The level of menadione redox-cycling in pancreatic beta-cells is proportional to the glucose concentration: role of NADH and consequences for insulin secretion

TitleThe level of menadione redox-cycling in pancreatic beta-cells is proportional to the glucose concentration: role of NADH and consequences for insulin secretion
Publication TypeJournal Article
Year of Publication2012
AuthorsHeart E., Palo M., Womack T., Smith P.J, Gray J.P
JournalToxicol Appl PharmacolToxicol Appl Pharmacol
Volume258
Pagination216-25
Date PublishedJan 15
ISBN Number1096-0333 (Electronic)<br/>0041-008X (Linking)
Accession Number22115979
KeywordsAnimals, Cell Line, Tumor, Dose-Response Relationship, Drug, Glucose/*metabolism, Hydrogen Peroxide/*metabolism, Insulin-Secreting Cells/*metabolism, Insulin/*secretion, Insulinoma/metabolism, Islets of Langerhans, Male, Mice, NAD(P)H Dehydrogenase (Quinone)/drug effects/metabolism, NAD/metabolism, Oxidation-Reduction, Pancreatic Neoplasms/metabolism, Rats, Reactive Oxygen Species/metabolism, Vitamin K 3/administration & dosage/*pharmacology
Abstract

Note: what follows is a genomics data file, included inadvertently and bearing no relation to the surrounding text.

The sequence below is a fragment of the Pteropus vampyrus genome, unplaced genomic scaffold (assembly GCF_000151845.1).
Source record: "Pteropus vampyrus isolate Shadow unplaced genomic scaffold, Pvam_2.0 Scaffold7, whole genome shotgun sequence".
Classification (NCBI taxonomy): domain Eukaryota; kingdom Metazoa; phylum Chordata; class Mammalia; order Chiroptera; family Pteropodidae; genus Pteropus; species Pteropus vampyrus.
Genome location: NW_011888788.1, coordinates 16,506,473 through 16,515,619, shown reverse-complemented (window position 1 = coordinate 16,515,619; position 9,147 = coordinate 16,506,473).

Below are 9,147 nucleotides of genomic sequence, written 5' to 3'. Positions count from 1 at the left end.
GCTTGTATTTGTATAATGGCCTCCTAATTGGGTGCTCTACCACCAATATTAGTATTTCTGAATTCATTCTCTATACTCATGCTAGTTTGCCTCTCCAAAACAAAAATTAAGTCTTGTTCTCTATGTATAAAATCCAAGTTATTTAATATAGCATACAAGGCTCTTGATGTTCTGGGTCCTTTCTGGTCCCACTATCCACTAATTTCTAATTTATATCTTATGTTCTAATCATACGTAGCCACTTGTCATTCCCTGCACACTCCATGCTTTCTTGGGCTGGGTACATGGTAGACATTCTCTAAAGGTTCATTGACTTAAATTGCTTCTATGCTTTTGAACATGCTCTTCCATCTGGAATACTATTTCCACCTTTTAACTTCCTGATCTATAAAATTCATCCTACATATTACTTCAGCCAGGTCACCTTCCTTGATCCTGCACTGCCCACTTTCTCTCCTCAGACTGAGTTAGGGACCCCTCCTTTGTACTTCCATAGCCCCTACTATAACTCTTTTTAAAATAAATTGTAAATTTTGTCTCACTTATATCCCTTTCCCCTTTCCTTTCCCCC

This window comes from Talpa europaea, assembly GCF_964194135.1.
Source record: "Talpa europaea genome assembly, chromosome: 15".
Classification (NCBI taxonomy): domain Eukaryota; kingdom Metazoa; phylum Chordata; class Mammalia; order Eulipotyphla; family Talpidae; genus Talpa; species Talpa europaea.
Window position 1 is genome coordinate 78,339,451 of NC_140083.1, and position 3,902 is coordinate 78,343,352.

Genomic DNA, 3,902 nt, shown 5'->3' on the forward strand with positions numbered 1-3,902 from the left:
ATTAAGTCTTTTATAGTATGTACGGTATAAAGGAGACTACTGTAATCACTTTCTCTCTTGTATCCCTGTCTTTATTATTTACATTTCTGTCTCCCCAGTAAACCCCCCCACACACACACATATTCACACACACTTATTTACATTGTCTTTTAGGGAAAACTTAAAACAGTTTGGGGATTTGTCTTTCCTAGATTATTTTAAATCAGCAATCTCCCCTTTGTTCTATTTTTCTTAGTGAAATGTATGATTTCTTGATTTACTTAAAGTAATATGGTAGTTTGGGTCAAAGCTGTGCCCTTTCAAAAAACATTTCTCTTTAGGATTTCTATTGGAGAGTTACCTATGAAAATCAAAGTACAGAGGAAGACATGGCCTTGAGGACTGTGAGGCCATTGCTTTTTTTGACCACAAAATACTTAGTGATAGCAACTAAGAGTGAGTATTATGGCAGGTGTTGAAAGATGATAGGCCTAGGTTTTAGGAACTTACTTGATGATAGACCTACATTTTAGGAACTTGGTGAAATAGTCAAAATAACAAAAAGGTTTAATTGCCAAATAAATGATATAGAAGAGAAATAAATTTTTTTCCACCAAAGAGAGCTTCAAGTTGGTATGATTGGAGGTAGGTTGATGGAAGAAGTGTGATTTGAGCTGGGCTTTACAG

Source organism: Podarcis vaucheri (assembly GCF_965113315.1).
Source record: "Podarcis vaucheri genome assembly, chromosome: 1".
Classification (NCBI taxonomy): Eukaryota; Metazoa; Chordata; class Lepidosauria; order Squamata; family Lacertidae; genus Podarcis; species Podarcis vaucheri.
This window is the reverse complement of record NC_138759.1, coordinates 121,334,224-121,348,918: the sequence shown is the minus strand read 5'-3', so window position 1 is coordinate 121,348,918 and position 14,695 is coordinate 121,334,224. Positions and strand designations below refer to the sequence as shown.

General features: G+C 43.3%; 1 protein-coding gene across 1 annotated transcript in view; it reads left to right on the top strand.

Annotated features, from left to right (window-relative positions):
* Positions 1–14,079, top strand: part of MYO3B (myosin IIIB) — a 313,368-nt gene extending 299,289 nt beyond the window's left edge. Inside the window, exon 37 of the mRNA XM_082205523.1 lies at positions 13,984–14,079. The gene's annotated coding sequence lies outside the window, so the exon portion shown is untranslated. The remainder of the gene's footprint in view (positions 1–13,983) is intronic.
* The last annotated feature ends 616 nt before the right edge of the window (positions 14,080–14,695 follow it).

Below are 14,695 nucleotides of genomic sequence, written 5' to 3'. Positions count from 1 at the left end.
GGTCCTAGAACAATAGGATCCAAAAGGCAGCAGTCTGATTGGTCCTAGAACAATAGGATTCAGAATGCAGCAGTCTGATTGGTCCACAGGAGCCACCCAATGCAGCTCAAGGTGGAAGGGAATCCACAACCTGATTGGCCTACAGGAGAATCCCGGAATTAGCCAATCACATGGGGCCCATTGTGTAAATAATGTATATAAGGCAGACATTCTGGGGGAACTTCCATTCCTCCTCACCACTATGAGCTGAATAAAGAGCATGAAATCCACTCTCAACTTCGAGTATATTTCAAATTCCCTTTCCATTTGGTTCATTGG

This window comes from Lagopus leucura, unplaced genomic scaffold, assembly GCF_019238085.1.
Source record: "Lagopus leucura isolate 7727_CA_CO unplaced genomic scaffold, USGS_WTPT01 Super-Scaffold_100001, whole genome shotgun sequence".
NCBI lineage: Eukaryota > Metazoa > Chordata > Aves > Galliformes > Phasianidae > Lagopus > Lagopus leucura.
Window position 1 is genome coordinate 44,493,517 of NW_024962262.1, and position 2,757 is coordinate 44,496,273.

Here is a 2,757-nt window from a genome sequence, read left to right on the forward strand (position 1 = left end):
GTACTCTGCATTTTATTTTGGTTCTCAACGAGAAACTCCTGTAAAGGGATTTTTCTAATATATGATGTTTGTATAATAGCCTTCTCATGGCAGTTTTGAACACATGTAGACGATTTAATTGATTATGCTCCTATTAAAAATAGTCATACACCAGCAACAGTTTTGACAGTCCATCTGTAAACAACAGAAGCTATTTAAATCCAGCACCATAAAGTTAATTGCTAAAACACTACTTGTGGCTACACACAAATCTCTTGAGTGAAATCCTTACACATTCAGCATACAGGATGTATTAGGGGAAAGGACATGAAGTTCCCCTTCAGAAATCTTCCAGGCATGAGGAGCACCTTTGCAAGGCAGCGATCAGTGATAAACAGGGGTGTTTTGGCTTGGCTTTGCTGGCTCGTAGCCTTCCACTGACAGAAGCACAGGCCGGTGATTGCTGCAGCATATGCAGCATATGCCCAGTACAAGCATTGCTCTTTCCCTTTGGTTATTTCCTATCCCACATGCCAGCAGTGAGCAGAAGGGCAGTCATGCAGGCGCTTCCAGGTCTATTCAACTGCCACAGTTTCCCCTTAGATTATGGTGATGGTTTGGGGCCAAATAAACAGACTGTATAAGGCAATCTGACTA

Pancreatic beta-cells release insulin in response to elevation of glucose from basal (4-7mM) to stimulatory (8-16mM) levels. Metabolism of glucose by the beta-cell results in the production of low levels of reactive oxygen intermediates (ROI), such as hydrogen peroxide (H(2)O(2)), a newly recognized coupling factor linking glucose metabolism to insulin secretion. However, high and toxic levels of H(2)O(2) inhibit insulin secretion. Menadione, which produces H(2)O(2) via redox cycling mechanism in a dose-dependent manner, was investigated for its effect on beta-cell metabolism and insulin secretion in INS-1 832/13, a rat beta-cell insulinoma cell line, and primary rodent islets. Menadione-dependent redox cycling and resulting H(2)O(2) production under stimulatory glucose exceeded several-fold those reached at basal glucose. This was paralleled by a differential effect of menadione (0.1-10muM) on insulin secretion, which was enhanced at basal, but inhibited at stimulatory glucose. Redox cycling of menadione and H(2)O(2) formation was dependent on glycolytically-derived NADH, as inhibition of glycolysis and application of non-glycogenic insulin secretagogues did not support redox cycling. In addition, activity of plasma membrane electron transport, a system dependent in part on glycolytically-derived NADH, was also inhibited by menadione. Menadione-dependent redox cycling was sensitive to the NQO1 inhibitor dicoumarol and the flavoprotein inhibitor diphenylene iodonium, suggesting a role for NQO1 and other oxidoreductases in this process. These data may explain the apparent dichotomy between the stimulatory and inhibitory effects of H(2)O(2) and menadione on insulin secretion.